With a history dating back thousands of years and with the official establishment of the Kingdom of Portugal in the 12th century, present day Portugal (now a Republic) has a rich and colourful past.
Today, this is evident in not only the medieval villages, towns and architecture but also in the incredible array of famous landmarks in Portugal, both natural and man-made.
That’s why I’ve decided to collate a list of quintessential and iconic landmarks in Portugal that you should check out on your next Portugal vacation!
1. Famous Portugal Landmarks – Dom Luis Bridge
The Dom Luis Bridge is a double-deck metal bridge located in the northern city of Porto. It crosses over the River Douro and connects the Port wine cellars of the Vila Nova de Gaia neighbourhood with the lively Ribeira neighbourhood.
The bridge was built in the late 19th century. It features two levels, with a large arch in the middle. Both levels have pedestrian walk-ways, but the top-level offers stunning views 60 meters above the river and the city. This is also the level that the tram rides over when crossing between the city sections.
2. Benagil Sea Cave
The Algarve region is known for gorgeous beaches, dramatic coastlines, cliffs and caves.
The Benagil Sea Cave is a beautiful Portugal landmark that isn’t man-made. This natural rock formation is located near the town of Algarve. It’s one of the most unique sea caves found anywhere in the world.
It has a distinctive hole on the top that allows the sun to shine in and onto the sandy beach area inside the cave. You can reach the top of the cave on foot. However, a Benagil Sea Cave boat tour is the only way to reach inside the caves.
3. Pena Palace – Landmarks of Portugal
Pena Palace is one of the most colourful Portugal landmarks. This 19th-century Romanticist castle is painted a vibrant yellow and red. It’s perched on a hill in the lush Sintra Mountains and contrasts beautifully with the forested landscape.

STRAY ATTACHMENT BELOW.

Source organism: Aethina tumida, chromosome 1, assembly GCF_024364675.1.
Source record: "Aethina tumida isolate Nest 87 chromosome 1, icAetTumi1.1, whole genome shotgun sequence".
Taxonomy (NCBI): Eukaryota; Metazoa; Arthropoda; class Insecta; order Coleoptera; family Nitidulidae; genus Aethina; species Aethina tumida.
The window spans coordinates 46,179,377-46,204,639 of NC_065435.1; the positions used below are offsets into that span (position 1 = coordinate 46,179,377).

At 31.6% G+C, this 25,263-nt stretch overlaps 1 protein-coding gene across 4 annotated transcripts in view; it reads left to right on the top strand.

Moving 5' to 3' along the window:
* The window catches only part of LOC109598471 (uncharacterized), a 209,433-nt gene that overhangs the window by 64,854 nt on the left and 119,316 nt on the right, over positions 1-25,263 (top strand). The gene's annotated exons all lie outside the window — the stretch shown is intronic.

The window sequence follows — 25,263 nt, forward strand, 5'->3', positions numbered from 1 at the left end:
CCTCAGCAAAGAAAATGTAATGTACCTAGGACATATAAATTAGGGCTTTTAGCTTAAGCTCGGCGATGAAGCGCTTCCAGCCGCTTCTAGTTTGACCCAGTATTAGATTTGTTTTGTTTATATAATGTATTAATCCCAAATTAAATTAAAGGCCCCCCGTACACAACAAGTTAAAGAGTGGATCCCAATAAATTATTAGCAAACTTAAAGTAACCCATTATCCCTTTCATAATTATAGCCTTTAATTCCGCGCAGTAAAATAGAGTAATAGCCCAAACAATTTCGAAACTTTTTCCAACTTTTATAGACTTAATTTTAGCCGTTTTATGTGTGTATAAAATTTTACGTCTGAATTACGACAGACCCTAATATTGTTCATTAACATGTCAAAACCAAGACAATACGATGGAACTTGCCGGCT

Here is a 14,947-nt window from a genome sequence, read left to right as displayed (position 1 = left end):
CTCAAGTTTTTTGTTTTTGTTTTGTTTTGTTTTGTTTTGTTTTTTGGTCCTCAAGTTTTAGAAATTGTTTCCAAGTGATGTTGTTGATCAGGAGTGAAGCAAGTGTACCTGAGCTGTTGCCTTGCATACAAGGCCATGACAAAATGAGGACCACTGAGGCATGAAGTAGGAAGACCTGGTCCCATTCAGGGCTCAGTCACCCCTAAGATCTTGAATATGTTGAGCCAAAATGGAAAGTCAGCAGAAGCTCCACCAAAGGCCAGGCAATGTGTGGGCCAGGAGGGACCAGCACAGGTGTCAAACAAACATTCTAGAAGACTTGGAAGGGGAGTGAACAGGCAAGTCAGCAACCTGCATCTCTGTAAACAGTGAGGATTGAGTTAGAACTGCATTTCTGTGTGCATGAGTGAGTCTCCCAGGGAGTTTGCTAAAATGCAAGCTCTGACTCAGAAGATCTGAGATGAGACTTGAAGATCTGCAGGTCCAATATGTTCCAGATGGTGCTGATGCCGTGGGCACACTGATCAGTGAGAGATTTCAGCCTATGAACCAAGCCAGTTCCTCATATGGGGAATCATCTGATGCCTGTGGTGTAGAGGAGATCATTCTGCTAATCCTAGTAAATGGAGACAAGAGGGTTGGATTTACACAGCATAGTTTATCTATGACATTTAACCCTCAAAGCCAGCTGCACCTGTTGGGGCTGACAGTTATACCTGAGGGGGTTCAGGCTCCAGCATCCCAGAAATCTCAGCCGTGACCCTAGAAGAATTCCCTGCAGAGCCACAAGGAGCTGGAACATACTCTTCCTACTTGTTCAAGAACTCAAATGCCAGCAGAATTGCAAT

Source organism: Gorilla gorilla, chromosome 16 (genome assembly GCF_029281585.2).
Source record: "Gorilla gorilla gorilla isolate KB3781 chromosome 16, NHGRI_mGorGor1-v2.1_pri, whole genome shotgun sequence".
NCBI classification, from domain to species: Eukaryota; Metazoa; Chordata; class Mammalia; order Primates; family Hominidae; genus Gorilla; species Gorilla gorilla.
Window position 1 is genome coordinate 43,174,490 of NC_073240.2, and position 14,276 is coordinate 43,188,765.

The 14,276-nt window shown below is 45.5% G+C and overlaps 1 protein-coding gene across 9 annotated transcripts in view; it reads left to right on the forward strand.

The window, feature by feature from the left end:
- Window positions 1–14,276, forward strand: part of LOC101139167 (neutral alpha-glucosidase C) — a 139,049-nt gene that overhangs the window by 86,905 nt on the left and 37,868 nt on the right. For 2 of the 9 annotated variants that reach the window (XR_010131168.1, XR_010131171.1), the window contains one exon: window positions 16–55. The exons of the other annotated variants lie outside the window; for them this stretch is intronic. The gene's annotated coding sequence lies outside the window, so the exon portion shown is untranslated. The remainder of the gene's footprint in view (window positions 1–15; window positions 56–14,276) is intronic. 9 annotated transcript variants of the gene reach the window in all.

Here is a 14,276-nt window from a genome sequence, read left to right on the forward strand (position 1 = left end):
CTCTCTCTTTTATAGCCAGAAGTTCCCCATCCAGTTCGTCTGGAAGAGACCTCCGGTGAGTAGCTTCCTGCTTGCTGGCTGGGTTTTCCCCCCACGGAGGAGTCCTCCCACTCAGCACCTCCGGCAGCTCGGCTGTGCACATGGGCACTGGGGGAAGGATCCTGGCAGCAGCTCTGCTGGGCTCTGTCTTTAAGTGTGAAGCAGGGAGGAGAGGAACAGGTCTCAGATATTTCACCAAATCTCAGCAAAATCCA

The site where the castle rests previously held the ruins of an old monastery. King Ferdinand transformed the remains into a fairy-tale-like palace between 1842 and 1854 to serve as a summer residence for the Portuguese royal family. Ferdinand and his wife, Queen Maria II, had a direct say in the castle decoration and symbolism.
4. Belém Tower – Famous Landmarks of Portugal
The Belém Tower is one of the most striking Lisbon, Portugal landmarks. It was built using lioz limestone between 1514 and 1519. It served as a fortress to defend the city from attack. It was also the first and last thing sailors would see from their country when taking voyages. For this reason, it became a symbol of their homeland.
The tower enjoys a picturesque location on the banks of the Tagus River and is isolated from the mainland by a single bridge. Visitors can climb the spiral staircase to the top of the tower and take in the beautiful views of the city and the river. This landmark is a must-see on any Lisbon itinerary.
5. Jerónimos Monastery
The Jerónimos Monastery is another one of Portugal’s famous landmarks. Construction for the monastery began in 1501 and wasn’t completed for another 100 years. It’s a beautiful example of the Portuguese late Gothic architecture style.
The Hieronymite monks originally lived and worshipped in the monastery. Later, it became the final resting place for members of the Portuguese royal family.
This large building is appreciated for its ornate carvings and decorations. Especially eye-catching are the richly detailed columns carved with maritime symbols and the unique double story cloister design.
6. Castle of São Jorge